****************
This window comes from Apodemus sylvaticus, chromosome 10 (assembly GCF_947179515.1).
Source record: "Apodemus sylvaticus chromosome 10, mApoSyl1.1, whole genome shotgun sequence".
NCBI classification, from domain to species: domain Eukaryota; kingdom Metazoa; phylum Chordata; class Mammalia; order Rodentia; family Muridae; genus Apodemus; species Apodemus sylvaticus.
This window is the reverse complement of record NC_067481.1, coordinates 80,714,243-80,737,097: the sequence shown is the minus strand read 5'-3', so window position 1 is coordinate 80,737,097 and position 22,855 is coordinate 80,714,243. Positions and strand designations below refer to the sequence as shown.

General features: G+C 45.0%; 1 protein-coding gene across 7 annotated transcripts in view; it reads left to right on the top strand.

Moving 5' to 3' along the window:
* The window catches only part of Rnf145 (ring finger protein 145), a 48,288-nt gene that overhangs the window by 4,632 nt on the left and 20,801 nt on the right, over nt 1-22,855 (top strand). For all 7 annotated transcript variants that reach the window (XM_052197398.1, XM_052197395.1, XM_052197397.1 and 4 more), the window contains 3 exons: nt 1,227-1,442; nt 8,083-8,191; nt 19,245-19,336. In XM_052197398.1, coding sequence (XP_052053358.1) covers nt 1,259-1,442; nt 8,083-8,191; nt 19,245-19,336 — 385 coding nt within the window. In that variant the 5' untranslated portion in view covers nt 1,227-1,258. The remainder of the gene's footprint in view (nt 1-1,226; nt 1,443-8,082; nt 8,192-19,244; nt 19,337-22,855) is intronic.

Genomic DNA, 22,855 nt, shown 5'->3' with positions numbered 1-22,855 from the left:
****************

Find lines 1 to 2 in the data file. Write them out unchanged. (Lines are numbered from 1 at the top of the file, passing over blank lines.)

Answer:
This window comes from Apodemus sylvaticus, chromosome 10 (assembly GCF_947179515.1).
Source record: "Apodemus sylvaticus chromosome 10, mApoSyl1.1, whole genome shotgun sequence".